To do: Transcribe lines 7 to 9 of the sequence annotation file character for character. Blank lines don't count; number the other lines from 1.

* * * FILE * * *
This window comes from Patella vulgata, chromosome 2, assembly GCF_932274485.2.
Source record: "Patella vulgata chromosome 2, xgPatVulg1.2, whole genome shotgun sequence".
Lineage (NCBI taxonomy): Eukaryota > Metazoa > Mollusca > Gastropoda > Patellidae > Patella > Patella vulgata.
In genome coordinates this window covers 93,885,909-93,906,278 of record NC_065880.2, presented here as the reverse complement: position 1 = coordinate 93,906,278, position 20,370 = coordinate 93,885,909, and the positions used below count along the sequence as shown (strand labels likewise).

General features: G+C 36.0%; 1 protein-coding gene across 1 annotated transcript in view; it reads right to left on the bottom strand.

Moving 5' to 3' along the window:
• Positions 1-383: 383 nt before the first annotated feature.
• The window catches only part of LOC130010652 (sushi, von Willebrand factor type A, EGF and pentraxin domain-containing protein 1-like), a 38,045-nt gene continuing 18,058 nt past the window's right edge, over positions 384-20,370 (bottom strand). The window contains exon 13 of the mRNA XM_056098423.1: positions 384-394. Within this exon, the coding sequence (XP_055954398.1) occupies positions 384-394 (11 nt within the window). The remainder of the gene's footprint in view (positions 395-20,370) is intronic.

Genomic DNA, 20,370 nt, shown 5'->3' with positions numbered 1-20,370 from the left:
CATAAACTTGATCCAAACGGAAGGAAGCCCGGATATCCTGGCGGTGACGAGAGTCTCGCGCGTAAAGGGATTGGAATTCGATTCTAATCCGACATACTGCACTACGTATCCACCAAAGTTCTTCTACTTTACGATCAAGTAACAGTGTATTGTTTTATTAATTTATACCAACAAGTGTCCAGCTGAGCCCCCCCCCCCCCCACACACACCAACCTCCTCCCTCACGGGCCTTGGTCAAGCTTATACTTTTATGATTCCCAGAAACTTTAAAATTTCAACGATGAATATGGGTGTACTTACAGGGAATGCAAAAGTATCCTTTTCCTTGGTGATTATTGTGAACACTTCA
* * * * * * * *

• Positions 1-383: 383 nt before the first annotated feature.
• The window catches only part of LOC130010652 (sushi, von Willebrand factor type A, EGF and pentraxin domain-containing protein 1-like), a 38,045-nt gene continuing 18,058 nt past the window's right edge, over positions 384-20,370 (bottom strand). The window contains exon 13 of the mRNA XM_056098423.1: positions 384-394. Within this exon, the coding sequence (XP_055954398.1) occupies positions 384-394 (11 nt within the window). The remainder of the gene's footprint in view (positions 395-20,370) is intronic.

Genomic DNA, 20,370 nt, shown 5'->3' with positions numbered 1-20,370 from the left: